Julian Simon was a man obsessed with statistics. He was never caught out with an unchecked fact. Laboriously he compiled thousands of graphs and charts to demonstrate his belief that the world was getting better not worse. He discovered, of course, that facts are much less persuasive than the fire-and-brimstone sermons used by those he was arguing against. Pessimism just makes better box office than optimism. For centuries we have taken doom mongers more seriously than starry-eyed optimists. It just seems to be in our nature. It is no more realistic to ask greens to stop being apocalyptic than it was to ask a 16th century puritan to stop preaching hellfire and damnation.

Yet, for centuries the doom mongers have been wrong. Look at the statistics: life expectancy increasing, deaths from hunger falling, medical treatment improving, age-corrected cancer mortality declining, air quality improving almost everywhere, water quality improving in most rivers and lakes, rate of loss of tropical rain forest falling rapidly, net loss of land to desert now officially zero, energy use per unit of GDP falling rapidly, and so on. Most things are getting better most of the time.

What is always getting worse, apparently, is the future. Predictions remain pessimistic. Remember acid rain and how it was going to destroy forests all across Europe and North America? By 1986, the UN reported that 23% of all trees in Europe were moderately or severely damaged by acid rain. What happened? They recovered. The biomass stock of European forests actually increased during the 1980s. The damage all but disappeared. Forests did not decline; they thrived. Ditto in North America: 'There is no evidence of a general or unusual decline of forests in the United States or Canada due to acid rain,' concluded the official, independent study.

Scare tactics <BR>
Yet did you read this in the press? Again and again, we find that the initial scare is given far more coverage than the later climb-down. H.L. Mencken once said: 'The whole aim of practical politics is to keep the populace alarmed - and hence clamorous to be led to safetv - bv menacing it with an endless series of hobgoblins, all of them imaginary'.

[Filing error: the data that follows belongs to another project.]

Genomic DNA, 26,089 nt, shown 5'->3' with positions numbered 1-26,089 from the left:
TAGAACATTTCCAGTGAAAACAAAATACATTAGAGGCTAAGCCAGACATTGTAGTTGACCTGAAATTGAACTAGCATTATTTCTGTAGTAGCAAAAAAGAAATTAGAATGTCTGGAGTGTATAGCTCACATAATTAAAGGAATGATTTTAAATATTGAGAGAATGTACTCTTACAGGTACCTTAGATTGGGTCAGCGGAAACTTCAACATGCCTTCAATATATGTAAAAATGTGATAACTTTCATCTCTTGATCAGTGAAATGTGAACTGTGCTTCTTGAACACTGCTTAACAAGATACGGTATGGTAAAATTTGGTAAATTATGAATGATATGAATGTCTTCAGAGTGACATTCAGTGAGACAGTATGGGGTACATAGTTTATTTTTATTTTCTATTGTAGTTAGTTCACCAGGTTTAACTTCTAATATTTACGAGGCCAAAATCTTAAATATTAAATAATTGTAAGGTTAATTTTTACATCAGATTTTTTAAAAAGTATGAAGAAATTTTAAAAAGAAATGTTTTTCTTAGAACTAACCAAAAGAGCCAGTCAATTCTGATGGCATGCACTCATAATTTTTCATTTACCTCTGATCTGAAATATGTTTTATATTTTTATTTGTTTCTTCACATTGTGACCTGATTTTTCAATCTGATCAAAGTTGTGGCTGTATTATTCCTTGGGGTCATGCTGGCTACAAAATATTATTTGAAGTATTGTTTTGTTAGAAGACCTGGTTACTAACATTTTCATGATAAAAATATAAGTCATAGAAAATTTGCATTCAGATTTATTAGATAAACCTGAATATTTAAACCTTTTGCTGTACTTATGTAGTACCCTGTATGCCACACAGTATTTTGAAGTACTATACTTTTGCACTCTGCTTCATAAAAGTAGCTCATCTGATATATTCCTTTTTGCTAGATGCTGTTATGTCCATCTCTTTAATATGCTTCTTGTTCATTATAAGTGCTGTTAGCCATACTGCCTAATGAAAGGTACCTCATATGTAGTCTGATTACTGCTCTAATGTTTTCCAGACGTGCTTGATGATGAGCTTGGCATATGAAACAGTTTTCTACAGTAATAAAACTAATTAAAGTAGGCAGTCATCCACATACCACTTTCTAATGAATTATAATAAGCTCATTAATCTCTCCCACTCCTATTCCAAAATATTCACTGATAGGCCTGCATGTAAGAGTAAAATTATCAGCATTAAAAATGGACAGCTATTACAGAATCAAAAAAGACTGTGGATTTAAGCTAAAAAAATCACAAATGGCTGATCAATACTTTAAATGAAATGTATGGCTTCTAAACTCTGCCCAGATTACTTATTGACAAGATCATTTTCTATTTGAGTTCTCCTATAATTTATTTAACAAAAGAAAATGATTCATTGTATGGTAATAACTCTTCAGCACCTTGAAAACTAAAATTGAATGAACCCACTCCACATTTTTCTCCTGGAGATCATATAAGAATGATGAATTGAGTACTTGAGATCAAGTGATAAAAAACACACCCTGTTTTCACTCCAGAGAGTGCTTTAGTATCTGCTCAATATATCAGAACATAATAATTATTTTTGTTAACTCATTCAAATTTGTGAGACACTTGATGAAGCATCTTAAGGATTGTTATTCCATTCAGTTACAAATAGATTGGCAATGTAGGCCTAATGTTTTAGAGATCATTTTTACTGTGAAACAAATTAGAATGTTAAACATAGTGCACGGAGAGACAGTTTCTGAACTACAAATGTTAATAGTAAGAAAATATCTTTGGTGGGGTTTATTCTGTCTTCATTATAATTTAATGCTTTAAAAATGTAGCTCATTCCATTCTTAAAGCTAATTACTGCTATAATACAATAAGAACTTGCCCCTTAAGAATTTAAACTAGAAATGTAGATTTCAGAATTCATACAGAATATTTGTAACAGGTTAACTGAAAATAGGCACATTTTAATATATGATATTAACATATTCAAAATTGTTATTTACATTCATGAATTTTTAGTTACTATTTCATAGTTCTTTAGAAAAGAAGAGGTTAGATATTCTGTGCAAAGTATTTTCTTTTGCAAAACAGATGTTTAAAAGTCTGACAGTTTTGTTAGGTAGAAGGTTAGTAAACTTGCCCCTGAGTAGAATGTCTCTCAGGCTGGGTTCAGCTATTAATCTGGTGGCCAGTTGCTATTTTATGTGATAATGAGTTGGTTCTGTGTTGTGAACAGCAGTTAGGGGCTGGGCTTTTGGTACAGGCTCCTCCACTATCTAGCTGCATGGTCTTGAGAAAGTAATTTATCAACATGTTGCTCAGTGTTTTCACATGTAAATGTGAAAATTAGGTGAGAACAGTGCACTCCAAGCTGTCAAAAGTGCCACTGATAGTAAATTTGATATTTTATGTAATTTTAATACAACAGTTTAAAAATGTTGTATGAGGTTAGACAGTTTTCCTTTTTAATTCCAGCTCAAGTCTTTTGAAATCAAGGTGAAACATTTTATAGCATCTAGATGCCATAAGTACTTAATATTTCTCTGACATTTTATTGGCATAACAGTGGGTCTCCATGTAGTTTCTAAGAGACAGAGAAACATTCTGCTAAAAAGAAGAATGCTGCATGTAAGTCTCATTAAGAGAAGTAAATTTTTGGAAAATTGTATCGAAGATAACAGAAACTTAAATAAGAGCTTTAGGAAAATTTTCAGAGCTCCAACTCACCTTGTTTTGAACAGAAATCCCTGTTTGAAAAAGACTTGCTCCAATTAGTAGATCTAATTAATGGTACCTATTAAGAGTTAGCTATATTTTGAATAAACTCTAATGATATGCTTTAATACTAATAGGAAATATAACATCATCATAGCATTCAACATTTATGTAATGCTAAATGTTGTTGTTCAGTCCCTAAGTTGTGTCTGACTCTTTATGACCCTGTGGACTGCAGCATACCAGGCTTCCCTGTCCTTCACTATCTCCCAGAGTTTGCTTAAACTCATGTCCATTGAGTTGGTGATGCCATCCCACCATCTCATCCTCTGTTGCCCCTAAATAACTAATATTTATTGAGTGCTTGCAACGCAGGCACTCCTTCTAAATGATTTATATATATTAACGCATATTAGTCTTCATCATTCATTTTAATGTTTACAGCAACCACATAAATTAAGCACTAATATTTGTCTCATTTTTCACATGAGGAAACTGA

Incidentally, not everybody got everything wrong. One quotation from the 1970s was actually rather prophetic.

'Who knows what will be the next [environmental concern] to attract public attention? Perhaps it will be the problems of changing world climate'. That was written by HRH the Duke of Edinburgh in 1977.

The fact that so many past predictions were wrong should give us pause for thought about global warming. Even if the models of predicted climate change prove accurate (and given the accuracy of two-day weather forecasts, I have my doubts about 100 year climate forecasts), there is a massive bias towards pessimism in the reporting of its likely effects. Buried in Nature magazine recently was a report that rising temperatures around Heard Island in the Antarctic Ocean have resulted in dramatic increases in the numbers of breeding animals: king penguins are up from three pairs in 1947 to 25,000 pairs today, Heard Island cormorants are back from the brink of extinction and far seals now number 28,000 pairs. Imagine how much coverage would have been given to the story if those trends were in the other direction.

I'm not saying global warming will not bring some bad results for conservation or for human-kind. I'm just saying it will also bring some good results and people are not nearly so interested in studying or reporting them. The mother of all howlers was the prediction of future scarcity of resources in the 1970s. The view that the oil, the food and the minerals were going to run out shortly was not confined to cranks. It was something we almost all believed. The Club of Rome, which published Limits to Growth in 1970 said total global oil reserves amounted to 550 billion barrels. 'We could use up all of the proven reserves of oil in the entire world by the end of the next decade', said President Jimmy Carter. Sure enough, between 1970 and 1990 the world indeed used 600 billion barrels of oil. So, according to the Club of Rome, reserves should have been overdrawn by 50 billion barrels by 1990. In fact, by 1990 unexploited reserves amounted to 900 billion barrels - not counting the tar shales.